Just Dance 2014 is once again underpinned by the Mojo system, which awards in-game currency for pretty much anything you do. Good or bad, you'll end up with credits to spend on alternate routines for each song, some of which are designed for more players, competitive play or even intensive fat-burning workouts with an included calorie meter. A new World Dancefloor mode also lets players around the globe compete in a simultaneously-streamed playlist, which is perfect when you want to dance to something but don't rightly care what. Time-limited challenges and extra objectives are ripe or the taking.
The unlock system sometimes feels forced and arbitrary here, though. Just Dance 2014 is a game designed for a few friends to enjoy over the course of a cocktail-fuelled evening or two, or for kids parties, so having to unlock some of the more interesting modes and song-specific routines is somewhat galling. There's little more annoying than seeing something cool but not being able to play it yet. Every game has to have an unlock system these days, even if it's not actually a good idea. Still, at least every song is available from the start and there's bound to be something fun to bop to for extra Mojo. Be sure to do so with friends, because when played solo, it's a very lonely and rather pointless waste of time since many of the songs are only playable in duets.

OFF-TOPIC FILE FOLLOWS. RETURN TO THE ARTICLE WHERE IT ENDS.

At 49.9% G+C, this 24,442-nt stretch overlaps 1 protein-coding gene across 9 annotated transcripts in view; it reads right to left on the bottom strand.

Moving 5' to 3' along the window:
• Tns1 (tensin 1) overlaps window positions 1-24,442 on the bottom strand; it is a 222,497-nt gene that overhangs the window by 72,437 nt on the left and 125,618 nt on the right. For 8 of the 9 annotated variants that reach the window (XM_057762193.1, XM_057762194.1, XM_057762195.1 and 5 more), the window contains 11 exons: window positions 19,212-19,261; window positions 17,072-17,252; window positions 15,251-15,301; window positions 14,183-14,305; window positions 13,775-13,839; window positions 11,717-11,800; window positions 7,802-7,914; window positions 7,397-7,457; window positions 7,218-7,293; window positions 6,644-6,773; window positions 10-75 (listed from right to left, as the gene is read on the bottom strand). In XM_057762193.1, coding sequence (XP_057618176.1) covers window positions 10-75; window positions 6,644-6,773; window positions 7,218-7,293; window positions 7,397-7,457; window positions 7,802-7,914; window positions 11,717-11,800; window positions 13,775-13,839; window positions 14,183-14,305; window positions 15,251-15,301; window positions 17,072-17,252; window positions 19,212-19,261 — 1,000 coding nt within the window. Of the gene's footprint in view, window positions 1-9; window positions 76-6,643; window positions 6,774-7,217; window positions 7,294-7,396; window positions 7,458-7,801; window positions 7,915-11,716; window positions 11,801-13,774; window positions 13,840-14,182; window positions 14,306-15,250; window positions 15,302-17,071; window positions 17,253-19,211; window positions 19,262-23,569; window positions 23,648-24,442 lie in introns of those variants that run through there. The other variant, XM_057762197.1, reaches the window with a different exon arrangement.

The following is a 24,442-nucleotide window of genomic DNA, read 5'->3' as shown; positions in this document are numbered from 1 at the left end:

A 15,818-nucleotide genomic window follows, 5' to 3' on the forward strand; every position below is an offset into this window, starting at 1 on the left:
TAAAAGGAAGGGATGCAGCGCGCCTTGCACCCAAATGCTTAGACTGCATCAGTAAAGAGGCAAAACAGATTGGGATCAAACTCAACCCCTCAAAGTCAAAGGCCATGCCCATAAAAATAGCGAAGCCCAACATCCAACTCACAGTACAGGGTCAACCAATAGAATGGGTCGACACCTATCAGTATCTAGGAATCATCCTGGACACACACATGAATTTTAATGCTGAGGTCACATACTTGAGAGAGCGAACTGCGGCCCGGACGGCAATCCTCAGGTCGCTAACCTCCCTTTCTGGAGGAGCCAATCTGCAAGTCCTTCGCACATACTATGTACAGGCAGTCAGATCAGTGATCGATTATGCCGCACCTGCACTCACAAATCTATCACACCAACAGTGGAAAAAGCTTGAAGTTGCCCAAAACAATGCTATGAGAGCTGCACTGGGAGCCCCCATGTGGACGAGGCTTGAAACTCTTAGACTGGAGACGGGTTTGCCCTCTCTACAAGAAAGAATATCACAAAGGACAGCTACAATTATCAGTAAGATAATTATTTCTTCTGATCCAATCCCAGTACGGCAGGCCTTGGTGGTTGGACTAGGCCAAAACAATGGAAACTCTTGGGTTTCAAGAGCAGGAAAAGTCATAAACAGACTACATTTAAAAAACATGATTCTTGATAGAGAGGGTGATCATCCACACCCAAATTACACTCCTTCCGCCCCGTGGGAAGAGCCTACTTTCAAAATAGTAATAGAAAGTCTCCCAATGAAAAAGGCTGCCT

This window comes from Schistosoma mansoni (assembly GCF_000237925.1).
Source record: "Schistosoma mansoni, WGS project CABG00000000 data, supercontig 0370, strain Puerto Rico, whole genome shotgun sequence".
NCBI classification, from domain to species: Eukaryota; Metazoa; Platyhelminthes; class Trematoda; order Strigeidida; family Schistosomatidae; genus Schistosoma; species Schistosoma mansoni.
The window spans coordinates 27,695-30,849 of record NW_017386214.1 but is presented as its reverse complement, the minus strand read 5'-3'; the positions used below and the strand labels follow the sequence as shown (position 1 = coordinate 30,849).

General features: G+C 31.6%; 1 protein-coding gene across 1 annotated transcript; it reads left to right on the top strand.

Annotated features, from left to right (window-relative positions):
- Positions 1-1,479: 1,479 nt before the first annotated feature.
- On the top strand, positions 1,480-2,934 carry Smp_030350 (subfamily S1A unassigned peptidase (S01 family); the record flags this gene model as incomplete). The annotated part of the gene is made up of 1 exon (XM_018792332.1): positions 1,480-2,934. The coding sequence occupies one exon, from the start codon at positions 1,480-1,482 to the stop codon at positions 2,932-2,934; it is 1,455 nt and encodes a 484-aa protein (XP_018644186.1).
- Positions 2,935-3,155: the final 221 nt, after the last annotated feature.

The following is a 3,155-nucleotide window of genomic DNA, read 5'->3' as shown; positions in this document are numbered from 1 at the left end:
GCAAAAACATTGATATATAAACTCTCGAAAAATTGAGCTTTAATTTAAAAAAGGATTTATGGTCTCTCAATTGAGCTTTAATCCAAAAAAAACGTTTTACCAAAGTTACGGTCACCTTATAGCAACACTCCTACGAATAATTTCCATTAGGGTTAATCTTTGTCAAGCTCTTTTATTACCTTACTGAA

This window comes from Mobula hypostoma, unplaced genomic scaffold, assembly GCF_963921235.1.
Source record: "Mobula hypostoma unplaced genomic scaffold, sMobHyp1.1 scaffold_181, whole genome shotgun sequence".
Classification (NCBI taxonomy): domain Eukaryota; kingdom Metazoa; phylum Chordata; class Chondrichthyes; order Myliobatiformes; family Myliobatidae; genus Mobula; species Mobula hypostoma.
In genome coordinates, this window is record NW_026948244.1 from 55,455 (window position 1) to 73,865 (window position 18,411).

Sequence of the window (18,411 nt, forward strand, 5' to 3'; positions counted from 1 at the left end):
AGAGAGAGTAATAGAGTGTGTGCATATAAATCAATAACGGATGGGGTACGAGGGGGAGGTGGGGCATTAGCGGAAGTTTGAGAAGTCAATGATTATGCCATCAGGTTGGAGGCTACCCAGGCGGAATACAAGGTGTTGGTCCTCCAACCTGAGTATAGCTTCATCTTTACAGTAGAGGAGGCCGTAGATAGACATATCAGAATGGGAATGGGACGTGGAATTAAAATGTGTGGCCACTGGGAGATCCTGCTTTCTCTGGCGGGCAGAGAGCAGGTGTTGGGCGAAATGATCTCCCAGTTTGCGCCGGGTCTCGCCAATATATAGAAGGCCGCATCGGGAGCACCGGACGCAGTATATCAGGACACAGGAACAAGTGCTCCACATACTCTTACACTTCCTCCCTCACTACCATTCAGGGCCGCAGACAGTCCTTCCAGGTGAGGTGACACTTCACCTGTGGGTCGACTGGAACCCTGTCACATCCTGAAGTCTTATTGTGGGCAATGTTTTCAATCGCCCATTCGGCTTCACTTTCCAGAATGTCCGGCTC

Never mind though, because now we have karaoke! Just plug in a USB mike and belt out the lyrics as everyone else in the room writhes on the floor clutching their ears. Why are they doing that? It can't be your amazing, superb, seductive singing. Perhaps it's part of the choreography? As you'd expect, there's no penalty for singing badly, just a trickle of extra MOJO. Plus you'll also be able to lure a couple of wallflowers off of the sofa to boot.
More sociable types can even upload Kinect clips to the Just Dance Community site for extra embarrassment factor.
It's hard to fault Just Dance 2014 on its own merits, but when stacked up next to the Wii U and next-gen console editions, it's hard not to feel just a little short-changed by the Xbox 360 version. The Wii U version lets you take control of the proceedings with the GamePad and boss other players around like a bizarre game of 'Simon Says,' or film the entire thing with the embedded camera. The Xbox One version supports six players and will likely offer even more robust online functionality. And hey, you're more likely to have a bunch of original WiiMotes than a Kinect sensor.
Savvy buyers might want to hold off, but if you've got a Kinect unit, some friends and an appetite for embarrassment, there's still a lot to love here... so long as you're in the market for another Just Dance title.
- Fun-focused, physical and mischievous gameplay drags you off the couch
- Massively well-featured
- Strong soundtrack...
- ...so long as you're mainly into current pop music and a few cheesy classics
- Lack of useful feedback, unlock system can be restrictive in multiplayer
- Wii U and next-gen console editons pack extra features
- It's another incremental dance game, so don't expect anything particularly revolutionary
The Short Version: Just Dance 2014 starts the party with its strong pop soundtrack, plentiful modes, embarrassing mischief and karaoke. Though the Wii U or next-gen console versions are arguably smarter buys than the Xbox 360's Kinect-powered offering, there's still plenty of fun to be had if you're ready to get a groove on.
Note that this score pertains specifically to the Xbox 360 version.